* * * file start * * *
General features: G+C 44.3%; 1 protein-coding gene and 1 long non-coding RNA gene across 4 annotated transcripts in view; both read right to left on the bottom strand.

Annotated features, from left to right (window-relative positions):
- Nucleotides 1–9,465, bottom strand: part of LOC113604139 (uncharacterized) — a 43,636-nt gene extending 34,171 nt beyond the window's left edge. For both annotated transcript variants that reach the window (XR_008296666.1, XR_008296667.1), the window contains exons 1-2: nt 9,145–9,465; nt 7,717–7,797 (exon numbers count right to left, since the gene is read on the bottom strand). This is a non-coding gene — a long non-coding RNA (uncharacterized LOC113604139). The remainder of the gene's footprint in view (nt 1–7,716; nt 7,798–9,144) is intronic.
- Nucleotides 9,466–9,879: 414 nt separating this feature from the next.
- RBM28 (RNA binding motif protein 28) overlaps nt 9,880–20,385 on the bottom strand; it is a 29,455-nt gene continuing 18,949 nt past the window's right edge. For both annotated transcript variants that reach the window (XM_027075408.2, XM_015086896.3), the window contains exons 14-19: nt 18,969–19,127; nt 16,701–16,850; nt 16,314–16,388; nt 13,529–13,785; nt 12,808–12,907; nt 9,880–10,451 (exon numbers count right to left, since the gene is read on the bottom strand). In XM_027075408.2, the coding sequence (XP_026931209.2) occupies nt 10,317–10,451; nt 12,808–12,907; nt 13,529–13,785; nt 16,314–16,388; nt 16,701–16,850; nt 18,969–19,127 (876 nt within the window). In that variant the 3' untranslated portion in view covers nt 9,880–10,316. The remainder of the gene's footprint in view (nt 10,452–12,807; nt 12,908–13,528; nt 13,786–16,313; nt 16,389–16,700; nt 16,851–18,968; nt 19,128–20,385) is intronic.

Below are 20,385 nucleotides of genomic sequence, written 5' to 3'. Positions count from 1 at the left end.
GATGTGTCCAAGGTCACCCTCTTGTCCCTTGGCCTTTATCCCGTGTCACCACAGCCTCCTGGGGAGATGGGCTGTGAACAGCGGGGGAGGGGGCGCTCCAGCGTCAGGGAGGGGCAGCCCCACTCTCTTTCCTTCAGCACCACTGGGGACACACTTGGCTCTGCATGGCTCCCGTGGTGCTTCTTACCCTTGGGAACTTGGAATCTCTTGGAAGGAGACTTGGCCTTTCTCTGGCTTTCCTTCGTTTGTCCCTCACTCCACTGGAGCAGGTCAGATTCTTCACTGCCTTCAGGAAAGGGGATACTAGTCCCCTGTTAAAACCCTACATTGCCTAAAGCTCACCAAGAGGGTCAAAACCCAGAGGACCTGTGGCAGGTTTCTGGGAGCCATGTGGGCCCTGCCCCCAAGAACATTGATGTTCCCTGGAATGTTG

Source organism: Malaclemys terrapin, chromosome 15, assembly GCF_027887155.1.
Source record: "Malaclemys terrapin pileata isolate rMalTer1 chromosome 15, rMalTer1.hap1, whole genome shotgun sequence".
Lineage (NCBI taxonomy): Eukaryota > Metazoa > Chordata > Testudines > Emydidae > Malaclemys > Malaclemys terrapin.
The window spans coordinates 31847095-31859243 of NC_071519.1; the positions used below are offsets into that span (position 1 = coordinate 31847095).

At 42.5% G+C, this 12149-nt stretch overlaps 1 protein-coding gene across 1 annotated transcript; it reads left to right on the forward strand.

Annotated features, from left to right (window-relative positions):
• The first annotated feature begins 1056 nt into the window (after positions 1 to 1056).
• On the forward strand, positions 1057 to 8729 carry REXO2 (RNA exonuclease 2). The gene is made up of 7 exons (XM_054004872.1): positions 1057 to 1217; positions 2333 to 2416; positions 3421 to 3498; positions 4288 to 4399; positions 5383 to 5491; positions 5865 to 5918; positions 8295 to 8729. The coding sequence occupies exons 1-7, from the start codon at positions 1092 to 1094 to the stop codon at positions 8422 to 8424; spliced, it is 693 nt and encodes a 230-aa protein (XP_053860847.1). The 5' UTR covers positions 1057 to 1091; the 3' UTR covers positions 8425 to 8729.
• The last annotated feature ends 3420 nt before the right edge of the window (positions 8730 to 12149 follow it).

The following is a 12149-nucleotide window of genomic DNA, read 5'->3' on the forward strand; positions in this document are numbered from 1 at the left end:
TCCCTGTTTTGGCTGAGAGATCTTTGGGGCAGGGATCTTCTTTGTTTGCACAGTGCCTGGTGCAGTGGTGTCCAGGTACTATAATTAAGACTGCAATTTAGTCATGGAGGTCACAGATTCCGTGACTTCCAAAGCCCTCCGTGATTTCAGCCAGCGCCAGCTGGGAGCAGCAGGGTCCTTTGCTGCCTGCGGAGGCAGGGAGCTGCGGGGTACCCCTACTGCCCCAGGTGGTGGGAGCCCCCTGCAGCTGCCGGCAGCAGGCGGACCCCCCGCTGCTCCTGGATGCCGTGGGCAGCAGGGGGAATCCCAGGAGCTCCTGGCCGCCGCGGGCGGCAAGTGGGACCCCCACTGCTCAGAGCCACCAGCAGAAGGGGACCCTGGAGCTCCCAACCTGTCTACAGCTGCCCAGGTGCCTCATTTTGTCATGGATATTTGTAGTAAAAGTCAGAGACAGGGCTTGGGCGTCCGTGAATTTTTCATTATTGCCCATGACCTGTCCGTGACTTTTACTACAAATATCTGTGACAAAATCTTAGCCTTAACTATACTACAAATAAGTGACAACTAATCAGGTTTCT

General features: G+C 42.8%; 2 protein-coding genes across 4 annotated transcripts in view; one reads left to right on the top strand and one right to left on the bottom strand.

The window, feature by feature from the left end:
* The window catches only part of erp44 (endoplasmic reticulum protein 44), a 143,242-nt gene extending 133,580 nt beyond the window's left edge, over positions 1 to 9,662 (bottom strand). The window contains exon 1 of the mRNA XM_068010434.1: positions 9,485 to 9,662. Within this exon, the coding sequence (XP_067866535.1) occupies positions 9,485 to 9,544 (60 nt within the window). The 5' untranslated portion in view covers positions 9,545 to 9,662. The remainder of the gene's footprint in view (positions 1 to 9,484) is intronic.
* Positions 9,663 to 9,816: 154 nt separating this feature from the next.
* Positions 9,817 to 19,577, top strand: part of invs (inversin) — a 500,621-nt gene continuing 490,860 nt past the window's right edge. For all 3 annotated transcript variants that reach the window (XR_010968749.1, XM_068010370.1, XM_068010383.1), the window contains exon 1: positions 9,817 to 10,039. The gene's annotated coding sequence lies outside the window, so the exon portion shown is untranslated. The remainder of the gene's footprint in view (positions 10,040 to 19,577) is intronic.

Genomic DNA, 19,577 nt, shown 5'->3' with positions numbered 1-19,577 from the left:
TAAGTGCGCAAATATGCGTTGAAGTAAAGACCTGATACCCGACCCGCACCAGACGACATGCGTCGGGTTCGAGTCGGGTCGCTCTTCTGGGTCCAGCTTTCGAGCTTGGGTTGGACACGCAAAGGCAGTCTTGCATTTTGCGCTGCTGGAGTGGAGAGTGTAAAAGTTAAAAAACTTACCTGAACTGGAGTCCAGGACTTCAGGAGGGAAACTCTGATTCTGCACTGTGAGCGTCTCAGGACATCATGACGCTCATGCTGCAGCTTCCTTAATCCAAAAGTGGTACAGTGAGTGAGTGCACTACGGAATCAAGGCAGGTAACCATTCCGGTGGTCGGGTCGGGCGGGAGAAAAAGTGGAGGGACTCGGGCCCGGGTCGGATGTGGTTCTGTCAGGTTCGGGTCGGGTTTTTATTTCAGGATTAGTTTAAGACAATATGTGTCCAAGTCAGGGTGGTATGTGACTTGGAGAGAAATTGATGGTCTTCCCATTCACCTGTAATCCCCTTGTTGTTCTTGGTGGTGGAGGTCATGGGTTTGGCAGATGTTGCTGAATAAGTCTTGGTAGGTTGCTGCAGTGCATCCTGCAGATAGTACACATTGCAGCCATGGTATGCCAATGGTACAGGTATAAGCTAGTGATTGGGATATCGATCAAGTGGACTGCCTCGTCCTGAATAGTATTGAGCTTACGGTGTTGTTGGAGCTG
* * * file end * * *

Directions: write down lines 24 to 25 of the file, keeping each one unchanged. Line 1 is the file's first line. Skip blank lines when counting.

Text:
Genomic DNA, 19,577 nt, shown 5'->3' with positions numbered 1-19,577 from the left:
TAAGTGCGCAAATATGCGTTGAAGTAAAGACCTGATACCCGACCCGCACCAGACGACATGCGTCGGGTTCGAGTCGGGTCGCTCTTCTGGGTCCAGCTTTCGAGCTTGGGTTGGACACGCAAAGGCAGTCTTGCATTTTGCGCTGCTGGAGTGGAGAGTGTAAAAGTTAAAAAACTTACCTGAACTGGAGTCCAGGACTTCAGGAGGGAAACTCTGATTCTGCACTGTGAGCGTCTCAGGACATCATGACGCTCATGCTGCAGCTTCCTTAATCCAAAAGTGGTACAGTGAGTGAGTGCACTACGGAATCAAGGCAGGTAACCATTCCGGTGGTCGGGTCGGGCGGGAGAAAAAGTGGAGGGACTCGGGCCCGGGTCGGATGTGGTTCTGTCAGGTTCGGGTCGGGTTTTTATTTCAGGATTAGTTTAAGACAATATGTGTCCAAGTCAGGGTGGTATGTGACTTGGAGAGAAATTGATGGTCTTCCCATTCACCTGTAATCCCCTTGTTGTTCTTGGTGGTGGAGGTCATGGGTTTGGCAGATGTTGCTGAATAAGTCTTGGTAGGTTGCTGCAGTGCATCCTGCAGATAGTACACATTGCAGCCATGGTATGCCAATGGTACAGGTATAAGCTAGTGATTGGGATATCGATCAAGTGGACTGCCTCGTCCTGAATAGTATTGAGCTTACGGTGTTGTTGGAGCTG